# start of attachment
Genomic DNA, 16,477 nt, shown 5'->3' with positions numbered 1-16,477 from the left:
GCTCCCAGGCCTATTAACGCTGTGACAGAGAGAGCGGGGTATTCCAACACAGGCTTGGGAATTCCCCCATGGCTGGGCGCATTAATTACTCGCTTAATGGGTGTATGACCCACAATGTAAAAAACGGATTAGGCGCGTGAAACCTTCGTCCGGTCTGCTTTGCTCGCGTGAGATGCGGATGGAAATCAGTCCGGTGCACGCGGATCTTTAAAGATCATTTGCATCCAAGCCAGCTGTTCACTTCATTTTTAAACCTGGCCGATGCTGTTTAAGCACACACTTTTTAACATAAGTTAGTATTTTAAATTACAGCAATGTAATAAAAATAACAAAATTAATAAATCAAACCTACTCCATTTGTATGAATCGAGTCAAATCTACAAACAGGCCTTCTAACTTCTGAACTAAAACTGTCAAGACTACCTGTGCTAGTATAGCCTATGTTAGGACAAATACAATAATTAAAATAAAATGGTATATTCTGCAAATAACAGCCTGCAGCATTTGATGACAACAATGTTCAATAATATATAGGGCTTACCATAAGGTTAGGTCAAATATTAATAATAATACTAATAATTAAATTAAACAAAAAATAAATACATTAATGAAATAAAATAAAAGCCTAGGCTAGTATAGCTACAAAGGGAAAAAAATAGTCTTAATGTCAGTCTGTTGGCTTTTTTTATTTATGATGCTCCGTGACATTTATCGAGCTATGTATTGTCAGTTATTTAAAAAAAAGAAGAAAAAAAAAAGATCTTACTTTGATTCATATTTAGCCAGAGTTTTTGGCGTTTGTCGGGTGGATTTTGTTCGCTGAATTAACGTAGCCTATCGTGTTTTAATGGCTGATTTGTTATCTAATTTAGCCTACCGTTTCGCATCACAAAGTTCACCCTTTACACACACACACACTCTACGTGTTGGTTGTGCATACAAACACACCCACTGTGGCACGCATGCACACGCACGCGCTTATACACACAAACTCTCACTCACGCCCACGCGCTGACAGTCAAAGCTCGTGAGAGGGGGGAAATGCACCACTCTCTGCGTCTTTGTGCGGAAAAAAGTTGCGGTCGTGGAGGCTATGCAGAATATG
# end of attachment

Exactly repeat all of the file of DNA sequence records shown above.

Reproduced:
Genomic DNA, 16,477 nt, shown 5'->3' with positions numbered 1-16,477 from the left:
GCTCCCAGGCCTATTAACGCTGTGACAGAGAGAGCGGGGTATTCCAACACAGGCTTGGGAATTCCCCCATGGCTGGGCGCATTAATTACTCGCTTAATGGGTGTATGACCCACAATGTAAAAAACGGATTAGGCGCGTGAAACCTTCGTCCGGTCTGCTTTGCTCGCGTGAGATGCGGATGGAAATCAGTCCGGTGCACGCGGATCTTTAAAGATCATTTGCATCCAAGCCAGCTGTTCACTTCATTTTTAAACCTGGCCGATGCTGTTTAAGCACACACTTTTTAACATAAGTTAGTATTTTAAATTACAGCAATGTAATAAAAATAACAAAATTAATAAATCAAACCTACTCCATTTGTATGAATCGAGTCAAATCTACAAACAGGCCTTCTAACTTCTGAACTAAAACTGTCAAGACTACCTGTGCTAGTATAGCCTATGTTAGGACAAATACAATAATTAAAATAAAATGGTATATTCTGCAAATAACAGCCTGCAGCATTTGATGACAACAATGTTCAATAATATATAGGGCTTACCATAAGGTTAGGTCAAATATTAATAATAATACTAATAATTAAATTAAACAAAAAATAAATACATTAATGAAATAAAATAAAAGCCTAGGCTAGTATAGCTACAAAGGGAAAAAAATAGTCTTAATGTCAGTCTGTTGGCTTTTTTTATTTATGATGCTCCGTGACATTTATCGAGCTATGTATTGTCAGTTATTTAAAAAAAAGAAGAAAAAAAAAAGATCTTACTTTGATTCATATTTAGCCAGAGTTTTTGGCGTTTGTCGGGTGGATTTTGTTCGCTGAATTAACGTAGCCTATCGTGTTTTAATGGCTGATTTGTTATCTAATTTAGCCTACCGTTTCGCATCACAAAGTTCACCCTTTACACACACACACACTCTACGTGTTGGTTGTGCATACAAACACACCCACTGTGGCACGCATGCACACGCACGCGCTTATACACACAAACTCTCACTCACGCCCACGCGCTGACAGTCAAAGCTCGTGAGAGGGGGGAAATGCACCACTCTCTGCGTCTTTGTGCGGAAAAAAGTTGCGGTCGTGGAGGCTATGCAGAATATG